BLOOD RAIN or red rain is a phenomenon in which blood is perceived to fall from the sky in the form of rain. Instances of blood rain usually cover small areas. The duration can vary, sometimes lasting only a short time, others several days. … Today, the dominant theories are that the rain is caused by red dust suspended in the water, or by the presence of micro-organisms, such as aerial spores of the micro-algae Trentepohlia annulata. — Reference for definition: wikipedia
Recent incidents of blood rain attributed to micro-algae have been reported in Western India (2001), Sri Lanka (2012), and Spain (2014). Most blood rain events in Europe (including other rains in Spain) are caused by dust that is lifted from the northern part of Africa and carried northward. According to an article at the website of the American Meteorological Society, there have been at least 510 such events across Europe, since 1900.
WATERMELON SNOW, (also called pink snow, red snow, or blood snow) is Chlamydomonas nivalis, a species of algae. Unlike most species of fresh-water algae, it is cryophilic (cold-loving) and thrives in freezing water. This type of snow is common during the summer in alpine and coastal polar regions worldwide, such as the Sierra Nevada of California. — Reference for definition: wikipedia
~FROST QUAKES (AND SINGING LAKES)~
“Frost quakes,” also known as cryoseisms, are a natural phenomenon that occurs when extremely cold temperatures lead to sudden deep freezing of the ground, after it has been saturated with water. The Vermont Geological Survey defines a cryoseism as, “[a] major frost cracking of the top few feet of the ground, occurring during sub-zero cold snaps, which generates localized ground shaking and is often mistaken for an earthquake.” Expansion that results during the process of freezing can lead to the buildup of explosive stress, which may result in fractures within the earth. Small cracks may be visible on the surface near where a cryoseism has occurred, and in some cases, shaking vibrations may also be felt within the vicinity of the frost quake, along with loud booms that sound similar to gunfire. — Reference for definition: FROSTQUAKE.ORG
The following video is labeled as an example of a frost quake, but it appears to me that the person is actually recording the sounds of lake ice fracturing. There are deep, heavy sounding booms, but I don’t know if this comes close to capturing the intensity of an earth-based boom. (As far as I know, I’ve never experienced a frost quake.)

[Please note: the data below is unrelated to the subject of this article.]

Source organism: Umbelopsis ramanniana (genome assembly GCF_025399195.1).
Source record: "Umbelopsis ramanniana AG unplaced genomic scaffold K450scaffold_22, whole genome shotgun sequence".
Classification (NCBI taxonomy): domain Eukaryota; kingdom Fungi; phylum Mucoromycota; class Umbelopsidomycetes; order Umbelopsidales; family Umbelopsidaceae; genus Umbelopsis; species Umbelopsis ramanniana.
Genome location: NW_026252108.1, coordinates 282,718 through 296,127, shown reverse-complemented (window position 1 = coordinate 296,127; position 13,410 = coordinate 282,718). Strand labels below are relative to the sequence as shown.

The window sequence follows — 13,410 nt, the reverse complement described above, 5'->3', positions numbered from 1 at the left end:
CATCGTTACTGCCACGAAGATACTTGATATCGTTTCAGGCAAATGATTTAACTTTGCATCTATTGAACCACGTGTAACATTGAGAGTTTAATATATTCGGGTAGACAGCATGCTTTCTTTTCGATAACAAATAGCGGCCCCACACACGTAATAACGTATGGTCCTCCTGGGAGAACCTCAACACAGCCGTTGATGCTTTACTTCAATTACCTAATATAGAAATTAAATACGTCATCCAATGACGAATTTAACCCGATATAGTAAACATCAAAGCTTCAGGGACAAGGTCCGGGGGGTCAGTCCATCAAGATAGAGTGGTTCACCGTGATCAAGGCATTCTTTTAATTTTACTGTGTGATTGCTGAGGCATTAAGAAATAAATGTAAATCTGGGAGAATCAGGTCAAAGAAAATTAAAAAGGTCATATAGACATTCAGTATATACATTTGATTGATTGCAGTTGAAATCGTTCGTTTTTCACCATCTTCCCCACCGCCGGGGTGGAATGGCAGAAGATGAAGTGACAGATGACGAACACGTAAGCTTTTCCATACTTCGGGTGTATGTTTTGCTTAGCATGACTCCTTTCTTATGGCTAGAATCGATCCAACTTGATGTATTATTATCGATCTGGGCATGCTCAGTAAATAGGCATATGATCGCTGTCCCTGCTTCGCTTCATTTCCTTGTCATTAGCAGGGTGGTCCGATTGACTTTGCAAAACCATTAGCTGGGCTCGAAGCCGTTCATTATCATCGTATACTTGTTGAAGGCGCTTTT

I can tell you that I have heard lake ice “grumbling” and “singing” as it freezes and as it breaks up. Here are two videos that beautifully exemplify those sounds, if you have the patience to watch and wait. (It’s much easier to do while you’re sitting at a computer than it is when you’re standing out in the frigid air.)
If you’re only a little patient, the second one is more dramatic.
Here’s an extra heads-up: If you watch this next video, help me figure out what the hell happens at the 33 second mark! What am I seeing swimming behind the ice ridge? A dog?
(Edit: the person who posted the video says there is no animal, only a piece of ice breaking away. Hmm.)
Star jelly (also called astromyxin, astral jelly) is a gelatinous substance sometimes found on grass or even on branches of trees. According to folklore, it is deposited on the Earth during meteor showers. Star jelly is described as a translucent or grayish-white gelatin that tends to evaporate shortly after having “fallen.” Explanations have ranged from the materials being the remains of frogs, toads, or worms, to the byproducts of cyanobacteria, to the paranormal. Reports of the substance date back to the 14th century and have continued to the present day. — Reference for definition: wikipedia
Star jelly is a relatively common phenomenon, that has been reported world-wild. To be clear, there is not a scientific consensus about the source of star jelly, though it has often been collected and analyzed. Some instances are obviously related to the activities of amphibians, but not all of them, nor even most. Star jelly has been linked in some reports to sightings of will-o-the-wisp type lights and/or UFO sightings. In some areas, where an outdoor location is reputed to be haunted, it has been associated with ghostly activity.
I have to admit that I didn’t realize this was “a thing” when I saw similar blobs while out prowling the semi-wild woods and swamps of Minnesota. Frankly, I just assumed that it was expectorated by some person or excreted by some animal that had passed by before me. I didn’t look closely, and I didn’t search for additional blobs in the surrounding area. And there’s no way in hell I ever touched it, not even with a stick. In my defense, It didn’t seem particularly striking to me after seeing, then researching, the telial horns of Cedar Apple Rust disease in my own backyard: